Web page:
Mars Odyssey Mission Status
March 13, 2002
|Artist's concept of the landing of the first human mission to Mars.
Image credit: Johnson Space Center
Flight controllers for NASA's Mars Odyssey spacecraft report the
martian radiation environment experiment began gathering science
data today after their troubleshooting efforts successfully
reestablished communications with the instrument.
Engineers have been working since late February, trying a
variety of techniques to communicate with the instrument, which
stopped working in August. The results of their tests indicate the
problem may be related to a memory error in the onboard
software of the radiation instrument.
"This is very exciting. We have been carefully working this
issue, and establishing communication means we now have the
entire payload working," said Roger Gibbs, Odyssey's
project manager at NASA's Jet Propulsion Laboratory,
The team established initial communication with the instrument
late last week and has spent several days evaluating its health.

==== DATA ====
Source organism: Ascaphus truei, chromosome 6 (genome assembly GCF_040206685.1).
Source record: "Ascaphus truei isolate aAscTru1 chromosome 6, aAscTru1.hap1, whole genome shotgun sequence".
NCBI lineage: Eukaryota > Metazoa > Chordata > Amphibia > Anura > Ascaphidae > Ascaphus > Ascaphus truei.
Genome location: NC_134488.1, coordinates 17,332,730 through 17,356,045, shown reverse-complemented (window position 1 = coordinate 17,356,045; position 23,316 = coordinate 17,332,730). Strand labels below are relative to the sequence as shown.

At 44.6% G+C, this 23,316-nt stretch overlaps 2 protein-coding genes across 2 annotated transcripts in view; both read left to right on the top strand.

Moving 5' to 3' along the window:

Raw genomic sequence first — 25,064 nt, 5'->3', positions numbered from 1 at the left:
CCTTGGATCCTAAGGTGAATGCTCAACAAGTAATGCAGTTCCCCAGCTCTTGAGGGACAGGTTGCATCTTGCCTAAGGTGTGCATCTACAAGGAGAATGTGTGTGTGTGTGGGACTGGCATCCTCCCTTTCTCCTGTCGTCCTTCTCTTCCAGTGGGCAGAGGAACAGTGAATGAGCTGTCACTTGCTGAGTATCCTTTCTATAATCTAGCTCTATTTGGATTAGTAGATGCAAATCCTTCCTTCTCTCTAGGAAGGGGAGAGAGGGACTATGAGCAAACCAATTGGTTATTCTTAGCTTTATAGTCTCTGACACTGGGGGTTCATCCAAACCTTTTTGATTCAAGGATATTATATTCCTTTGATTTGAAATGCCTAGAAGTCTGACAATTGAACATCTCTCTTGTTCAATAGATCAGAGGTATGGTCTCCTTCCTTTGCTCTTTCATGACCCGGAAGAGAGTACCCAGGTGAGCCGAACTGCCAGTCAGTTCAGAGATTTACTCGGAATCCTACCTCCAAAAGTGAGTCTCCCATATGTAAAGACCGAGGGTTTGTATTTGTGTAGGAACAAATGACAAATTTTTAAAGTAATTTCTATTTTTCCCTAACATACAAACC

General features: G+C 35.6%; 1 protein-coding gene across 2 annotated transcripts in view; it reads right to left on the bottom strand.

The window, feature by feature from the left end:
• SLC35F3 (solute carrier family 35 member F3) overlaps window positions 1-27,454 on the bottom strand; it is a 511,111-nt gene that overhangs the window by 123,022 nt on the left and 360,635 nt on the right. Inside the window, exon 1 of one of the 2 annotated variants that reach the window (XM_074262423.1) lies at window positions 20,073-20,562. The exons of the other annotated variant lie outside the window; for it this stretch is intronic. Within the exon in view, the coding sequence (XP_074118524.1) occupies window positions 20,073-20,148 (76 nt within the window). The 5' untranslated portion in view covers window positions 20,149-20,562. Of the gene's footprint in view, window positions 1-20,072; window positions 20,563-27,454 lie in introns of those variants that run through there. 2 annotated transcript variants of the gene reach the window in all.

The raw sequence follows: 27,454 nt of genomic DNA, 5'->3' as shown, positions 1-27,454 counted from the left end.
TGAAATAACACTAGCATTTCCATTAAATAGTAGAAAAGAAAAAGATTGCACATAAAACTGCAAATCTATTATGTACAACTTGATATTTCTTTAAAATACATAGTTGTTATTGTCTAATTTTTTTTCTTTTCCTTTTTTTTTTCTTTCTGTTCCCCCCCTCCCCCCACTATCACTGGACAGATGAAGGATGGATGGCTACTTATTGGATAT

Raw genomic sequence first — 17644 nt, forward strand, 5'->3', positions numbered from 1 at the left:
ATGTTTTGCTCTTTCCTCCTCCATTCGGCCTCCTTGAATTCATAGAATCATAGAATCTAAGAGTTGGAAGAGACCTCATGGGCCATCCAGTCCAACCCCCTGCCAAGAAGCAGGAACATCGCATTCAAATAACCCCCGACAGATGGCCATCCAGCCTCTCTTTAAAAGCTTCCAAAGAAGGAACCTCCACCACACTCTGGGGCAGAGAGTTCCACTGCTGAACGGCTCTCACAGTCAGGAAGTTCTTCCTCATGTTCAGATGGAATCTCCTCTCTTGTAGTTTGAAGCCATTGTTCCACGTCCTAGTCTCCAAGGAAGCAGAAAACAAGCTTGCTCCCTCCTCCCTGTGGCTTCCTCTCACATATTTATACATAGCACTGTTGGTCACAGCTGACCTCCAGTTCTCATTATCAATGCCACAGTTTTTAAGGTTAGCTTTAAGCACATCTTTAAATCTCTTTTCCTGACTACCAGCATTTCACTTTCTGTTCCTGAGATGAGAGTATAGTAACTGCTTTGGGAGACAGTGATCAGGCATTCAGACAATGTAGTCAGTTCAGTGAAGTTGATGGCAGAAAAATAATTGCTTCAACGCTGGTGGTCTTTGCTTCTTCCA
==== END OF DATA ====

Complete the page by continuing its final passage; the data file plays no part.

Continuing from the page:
Controllers returned the radiation monitor to its science
collection mode this afternoon.
Odyssey's camera system and gamma ray spectrometer suite
are continuing to collect data and are working well. Science team
members reported this week that the camera's infrared and visible
image data are providing "new eyes" to see the
makeup of martian surface materials. Current targets for the
camera include the candidate landing sites for the twin 2003
Mars exploration rovers. The neutron detectors in the gamma
ray spectrometer suite are refining the detail in maps of
near-surface hydrogen and are tracking changes in the
surface as the martian northern winter comes to an end.
JPL manages the 2001 Mars Odyssey mission for NASA's
Office of Space Science, Washington, D.C. Principal investigators
at Arizona State University in Tempe, the University of Arizona in
Tucson, and NASA's Johnson Space Center, Houston, operate the
science instruments. Additional science investigators are located
at the Russian Space Research Institute and Los Alamos National
Laboratories, New Mexico. Lockheed Martin Astronautics, Denver,
is the prime contractor for the project, and developed and built
the orbiter. Mission operations are conducted jointly from Lockheed
Martin and from JPL, a division of the California Institute of
Technology in Pasadena.
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